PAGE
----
Some of the terms Bonin used to describe and categorize snakes included “Danger Noodles,” “Boop Snoots,” and the mimicry-based “You’ve been faked snek.” Bonin’s presentation was greeted by audience questions about snake classifications and identifications. Audience members used Bonin’s own terminology in the phrasings of their questions.

Another notable shitposium came from Aaron Hirst‘19. Hirst’s shitposium, entitled “Bertolt Brecht: Why and How I’m Going to Punch Him Out, and Why You Should Join Me,” an impassioned and frustrated presentation on the theatrical theories of Brecht, inventor of Epic Theater, and why they are fundamentally flawed.

Hirst explained the tenets of Brecht’s Epic Theater, verfremdung and gestus, the practices of isolating an actor from a character and boiling down characters to gestures, respectively. Hirst talked about how Brecht wanted to make his audience active rather than passive, writing exclusively for upper class theater goers of the 1930s in order to convince them to do something to change society.

Plays in the 1930s, Hirst argued, were just bad, but they shaped the cultural environment that germinated Brecht’s ideas about theater, ideas he argues that harm the medium as it stands today.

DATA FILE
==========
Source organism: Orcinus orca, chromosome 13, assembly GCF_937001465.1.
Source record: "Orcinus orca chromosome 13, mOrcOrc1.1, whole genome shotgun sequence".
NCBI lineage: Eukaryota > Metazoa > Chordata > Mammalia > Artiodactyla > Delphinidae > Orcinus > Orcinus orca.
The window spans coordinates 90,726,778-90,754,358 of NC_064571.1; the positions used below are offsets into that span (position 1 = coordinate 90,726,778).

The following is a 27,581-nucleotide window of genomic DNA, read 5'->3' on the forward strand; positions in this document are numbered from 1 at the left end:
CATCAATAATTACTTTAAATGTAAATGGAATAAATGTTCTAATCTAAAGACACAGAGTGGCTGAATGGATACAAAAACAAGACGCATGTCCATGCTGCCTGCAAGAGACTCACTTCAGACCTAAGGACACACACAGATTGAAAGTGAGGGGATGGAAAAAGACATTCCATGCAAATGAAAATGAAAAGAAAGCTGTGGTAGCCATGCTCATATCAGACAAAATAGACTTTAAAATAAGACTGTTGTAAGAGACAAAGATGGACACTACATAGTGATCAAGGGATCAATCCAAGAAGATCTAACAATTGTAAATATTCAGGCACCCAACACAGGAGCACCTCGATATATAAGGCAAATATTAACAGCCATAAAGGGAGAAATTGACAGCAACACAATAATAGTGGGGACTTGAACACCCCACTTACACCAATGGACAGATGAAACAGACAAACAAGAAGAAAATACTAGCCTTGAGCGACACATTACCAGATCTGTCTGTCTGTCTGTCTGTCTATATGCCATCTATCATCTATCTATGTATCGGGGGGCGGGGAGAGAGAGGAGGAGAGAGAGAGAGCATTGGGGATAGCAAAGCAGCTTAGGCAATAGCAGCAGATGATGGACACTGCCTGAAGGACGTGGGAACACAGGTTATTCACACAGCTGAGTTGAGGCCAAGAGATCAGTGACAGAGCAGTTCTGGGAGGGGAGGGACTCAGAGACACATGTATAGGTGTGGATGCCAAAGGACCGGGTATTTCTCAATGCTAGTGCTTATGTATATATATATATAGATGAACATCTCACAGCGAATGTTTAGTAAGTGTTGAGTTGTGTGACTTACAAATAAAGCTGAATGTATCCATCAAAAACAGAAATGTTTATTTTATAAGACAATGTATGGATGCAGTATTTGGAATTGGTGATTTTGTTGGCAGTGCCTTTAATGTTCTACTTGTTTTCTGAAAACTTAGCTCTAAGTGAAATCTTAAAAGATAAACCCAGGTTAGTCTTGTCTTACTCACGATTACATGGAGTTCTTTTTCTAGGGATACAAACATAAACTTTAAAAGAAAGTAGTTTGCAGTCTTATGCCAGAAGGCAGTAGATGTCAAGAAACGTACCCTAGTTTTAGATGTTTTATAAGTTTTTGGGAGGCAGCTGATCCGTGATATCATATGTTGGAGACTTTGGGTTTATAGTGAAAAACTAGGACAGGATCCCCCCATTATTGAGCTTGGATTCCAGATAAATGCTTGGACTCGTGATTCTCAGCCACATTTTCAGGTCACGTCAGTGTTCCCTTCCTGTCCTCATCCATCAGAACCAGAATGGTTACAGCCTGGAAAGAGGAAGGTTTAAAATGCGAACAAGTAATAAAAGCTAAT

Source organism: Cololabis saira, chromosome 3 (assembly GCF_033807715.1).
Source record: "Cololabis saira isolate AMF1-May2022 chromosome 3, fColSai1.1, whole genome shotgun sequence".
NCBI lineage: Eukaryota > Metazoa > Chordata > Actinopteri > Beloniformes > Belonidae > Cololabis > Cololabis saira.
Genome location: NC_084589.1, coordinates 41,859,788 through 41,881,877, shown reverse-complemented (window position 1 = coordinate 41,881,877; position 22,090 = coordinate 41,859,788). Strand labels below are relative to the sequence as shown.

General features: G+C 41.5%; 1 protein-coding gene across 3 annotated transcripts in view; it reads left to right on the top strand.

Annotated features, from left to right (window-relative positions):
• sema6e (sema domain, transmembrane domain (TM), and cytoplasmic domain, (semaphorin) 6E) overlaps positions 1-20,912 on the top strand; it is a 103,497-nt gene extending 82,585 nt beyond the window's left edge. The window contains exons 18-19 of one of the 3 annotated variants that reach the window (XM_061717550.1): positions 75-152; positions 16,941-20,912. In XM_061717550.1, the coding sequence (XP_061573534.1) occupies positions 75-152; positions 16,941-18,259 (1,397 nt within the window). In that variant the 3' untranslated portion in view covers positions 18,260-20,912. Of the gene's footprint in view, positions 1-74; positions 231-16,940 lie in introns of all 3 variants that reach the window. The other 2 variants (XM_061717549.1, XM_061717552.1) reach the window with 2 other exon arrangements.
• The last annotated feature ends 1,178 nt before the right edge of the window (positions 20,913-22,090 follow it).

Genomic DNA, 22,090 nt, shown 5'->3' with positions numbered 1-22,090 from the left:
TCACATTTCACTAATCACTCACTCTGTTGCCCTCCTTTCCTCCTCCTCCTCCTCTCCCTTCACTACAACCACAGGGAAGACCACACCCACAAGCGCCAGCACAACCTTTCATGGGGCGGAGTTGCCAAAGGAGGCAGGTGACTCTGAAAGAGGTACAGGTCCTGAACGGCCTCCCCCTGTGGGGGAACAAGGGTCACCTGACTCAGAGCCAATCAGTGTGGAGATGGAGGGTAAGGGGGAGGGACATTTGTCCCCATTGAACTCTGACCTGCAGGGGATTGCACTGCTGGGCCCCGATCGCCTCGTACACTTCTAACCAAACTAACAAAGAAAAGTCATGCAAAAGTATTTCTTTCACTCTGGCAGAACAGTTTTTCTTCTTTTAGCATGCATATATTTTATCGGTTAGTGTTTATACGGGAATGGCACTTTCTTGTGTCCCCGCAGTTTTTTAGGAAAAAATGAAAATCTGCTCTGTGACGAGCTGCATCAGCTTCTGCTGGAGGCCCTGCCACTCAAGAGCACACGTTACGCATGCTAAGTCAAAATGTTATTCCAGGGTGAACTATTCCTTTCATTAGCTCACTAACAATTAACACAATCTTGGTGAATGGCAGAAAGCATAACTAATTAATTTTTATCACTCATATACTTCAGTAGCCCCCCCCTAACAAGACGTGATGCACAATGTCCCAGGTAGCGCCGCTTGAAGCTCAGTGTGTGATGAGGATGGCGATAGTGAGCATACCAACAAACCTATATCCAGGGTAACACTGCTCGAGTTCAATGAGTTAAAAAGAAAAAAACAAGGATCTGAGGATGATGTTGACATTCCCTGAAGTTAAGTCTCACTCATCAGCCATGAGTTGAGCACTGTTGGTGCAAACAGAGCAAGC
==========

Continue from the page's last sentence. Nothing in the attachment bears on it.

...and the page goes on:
Hirst said that the Brechtian play Beloit put on last year, “The Resistable Rise of Arturo Ui” wasn’t good, and that modern productions of Brecht are ineffective because theater is no longer the primary medium through which people absorb culture.

The presentation moved from an examination of Brecht and transformed into an examination of Hirst’s own frustrations with theater. Hirst stated that theater appeals to a very specific demographic of people who already enjoy theater, i.e. “Democrats who have money” and that makes it an ineffective medium for communicating information.

Theater is dying, according to Hirst, who at this point of the presentation was visibly disgruntled. However, he stated that the movie “The Big Short” uses Brechtian elements effectively, and could signal the beginning of a promising new genre in film.